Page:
Friday, December 14, 2012

Creating a Slideshow with SlideJS Plugin for jQuery

I have had a couple people email me and ask how I built the photo slider on the koryleephotography.com website.  The implementation is actually very easy thanks to the developers at slidesjs.com.  SlideJS is a jQuery plugin that uses both JavaScript and CSS to do the animation and provide the functionality of the slider buttons.

Here's a snippet of basic sample code from their site:

<!doctype html>
    <head>
        <title>Title</title>
    
        <style type="text/css" media="screen">
            .slides_container {
                width:570px;
                height:270px;
            }
            .slides_container div {
                width:570px;
                height:270px;
                display:block;
            }
        </style>
    
        <script src="http://code.jquery.com/jquery-latest.min.js"></script>
        <script src="slides.js"></script>
    
        <script>
            $(function(){
                $("#slides").slides();
            });
        </script>
    </head>
    <body>
        <div id="slides">
            <div class="slides_container">
                <div>
                    <img src="http://placehold.it/570x270">
                </div>
                <div>
                    <img src="http://placehold.it/570x270">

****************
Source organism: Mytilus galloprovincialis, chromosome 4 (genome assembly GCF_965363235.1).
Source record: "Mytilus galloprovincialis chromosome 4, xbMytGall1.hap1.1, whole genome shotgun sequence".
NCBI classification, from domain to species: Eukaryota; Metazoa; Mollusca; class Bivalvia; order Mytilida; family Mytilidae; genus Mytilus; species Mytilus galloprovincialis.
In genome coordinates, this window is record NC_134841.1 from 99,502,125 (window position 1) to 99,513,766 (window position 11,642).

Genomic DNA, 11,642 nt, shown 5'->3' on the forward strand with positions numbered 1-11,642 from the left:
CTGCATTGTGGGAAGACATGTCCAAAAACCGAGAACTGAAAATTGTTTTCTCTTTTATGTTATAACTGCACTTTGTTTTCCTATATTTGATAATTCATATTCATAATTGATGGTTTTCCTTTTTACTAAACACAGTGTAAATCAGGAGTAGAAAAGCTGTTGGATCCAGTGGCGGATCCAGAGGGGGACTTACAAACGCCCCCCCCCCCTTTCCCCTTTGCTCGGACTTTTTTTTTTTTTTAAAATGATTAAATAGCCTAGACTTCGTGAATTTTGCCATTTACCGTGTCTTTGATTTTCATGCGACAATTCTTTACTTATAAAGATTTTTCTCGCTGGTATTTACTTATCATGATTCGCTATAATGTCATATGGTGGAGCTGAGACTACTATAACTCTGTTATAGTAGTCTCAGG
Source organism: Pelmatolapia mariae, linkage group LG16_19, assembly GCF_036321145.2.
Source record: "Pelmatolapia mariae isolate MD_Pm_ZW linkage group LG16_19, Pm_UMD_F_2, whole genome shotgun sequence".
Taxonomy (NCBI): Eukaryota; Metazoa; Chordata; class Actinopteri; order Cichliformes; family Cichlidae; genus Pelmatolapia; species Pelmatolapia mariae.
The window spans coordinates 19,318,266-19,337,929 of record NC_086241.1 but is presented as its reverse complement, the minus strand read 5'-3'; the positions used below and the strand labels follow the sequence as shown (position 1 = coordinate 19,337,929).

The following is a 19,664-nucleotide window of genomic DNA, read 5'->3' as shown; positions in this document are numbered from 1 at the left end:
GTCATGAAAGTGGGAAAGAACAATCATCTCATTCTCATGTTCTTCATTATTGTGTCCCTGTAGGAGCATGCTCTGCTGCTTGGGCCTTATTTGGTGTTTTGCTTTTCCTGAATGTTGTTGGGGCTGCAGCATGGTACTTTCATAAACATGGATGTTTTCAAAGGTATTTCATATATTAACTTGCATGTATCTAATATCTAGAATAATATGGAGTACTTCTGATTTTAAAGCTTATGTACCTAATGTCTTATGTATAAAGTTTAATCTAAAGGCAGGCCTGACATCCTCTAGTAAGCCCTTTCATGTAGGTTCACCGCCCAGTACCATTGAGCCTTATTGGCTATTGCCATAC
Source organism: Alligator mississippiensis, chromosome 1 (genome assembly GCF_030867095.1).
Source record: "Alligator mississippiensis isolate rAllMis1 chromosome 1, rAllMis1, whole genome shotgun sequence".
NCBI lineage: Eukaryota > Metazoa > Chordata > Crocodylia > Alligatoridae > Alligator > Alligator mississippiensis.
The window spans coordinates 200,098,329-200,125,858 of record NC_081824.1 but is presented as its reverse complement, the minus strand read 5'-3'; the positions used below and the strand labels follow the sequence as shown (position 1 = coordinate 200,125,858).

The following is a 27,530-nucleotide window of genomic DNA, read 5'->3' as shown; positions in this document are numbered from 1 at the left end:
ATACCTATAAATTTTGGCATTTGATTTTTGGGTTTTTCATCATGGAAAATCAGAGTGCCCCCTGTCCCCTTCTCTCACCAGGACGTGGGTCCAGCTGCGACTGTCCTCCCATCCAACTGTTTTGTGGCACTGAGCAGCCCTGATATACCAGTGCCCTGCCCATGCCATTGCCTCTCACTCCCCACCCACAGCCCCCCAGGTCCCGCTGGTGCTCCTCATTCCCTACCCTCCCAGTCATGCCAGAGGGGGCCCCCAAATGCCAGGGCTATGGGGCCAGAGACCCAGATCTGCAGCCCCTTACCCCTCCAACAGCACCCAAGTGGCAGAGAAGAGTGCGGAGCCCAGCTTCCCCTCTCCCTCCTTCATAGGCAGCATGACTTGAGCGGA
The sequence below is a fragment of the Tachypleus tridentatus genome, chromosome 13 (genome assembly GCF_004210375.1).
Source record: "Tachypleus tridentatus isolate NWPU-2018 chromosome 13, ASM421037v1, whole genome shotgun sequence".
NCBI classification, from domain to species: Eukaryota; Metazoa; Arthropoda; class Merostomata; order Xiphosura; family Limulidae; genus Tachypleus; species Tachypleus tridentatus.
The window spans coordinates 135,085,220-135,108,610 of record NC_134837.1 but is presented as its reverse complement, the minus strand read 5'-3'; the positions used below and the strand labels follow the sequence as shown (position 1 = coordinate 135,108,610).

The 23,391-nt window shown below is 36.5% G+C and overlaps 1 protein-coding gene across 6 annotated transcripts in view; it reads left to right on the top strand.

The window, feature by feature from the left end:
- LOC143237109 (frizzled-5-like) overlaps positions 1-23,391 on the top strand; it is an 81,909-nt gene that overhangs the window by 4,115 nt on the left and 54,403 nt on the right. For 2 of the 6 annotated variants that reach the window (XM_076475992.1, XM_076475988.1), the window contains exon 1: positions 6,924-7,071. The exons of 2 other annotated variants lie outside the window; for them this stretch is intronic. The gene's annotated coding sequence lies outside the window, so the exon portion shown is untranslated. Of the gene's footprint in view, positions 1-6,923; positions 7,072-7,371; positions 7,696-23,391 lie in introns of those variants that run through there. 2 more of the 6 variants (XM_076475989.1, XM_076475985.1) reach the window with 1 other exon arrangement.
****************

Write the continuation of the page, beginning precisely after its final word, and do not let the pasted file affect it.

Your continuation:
</div>
                <div>
                    <img src="http://placehold.it/570x270">
                </div>
                <div>
                    <img src="http://placehold.it/570x270">
                </div>
            </div>
        </div>
    </body>

Just make sure to include the jquery-latest.min.js script into your html.

For a better example, take a look at http://slidesjs.com/examples/standard/.  In my Chrome browser I took a closer look at the html and css (F12) to model my photo slider.  Instead of the smaller 570 pixel width I wanted to make a grander statement so I increased my images to 950 pixels.


I really like the SliderJS library.  They have plenty of other examples and customizations that you can apply to your slideshow.

Thursday, December 13, 2012

Building a Website with Google App Engine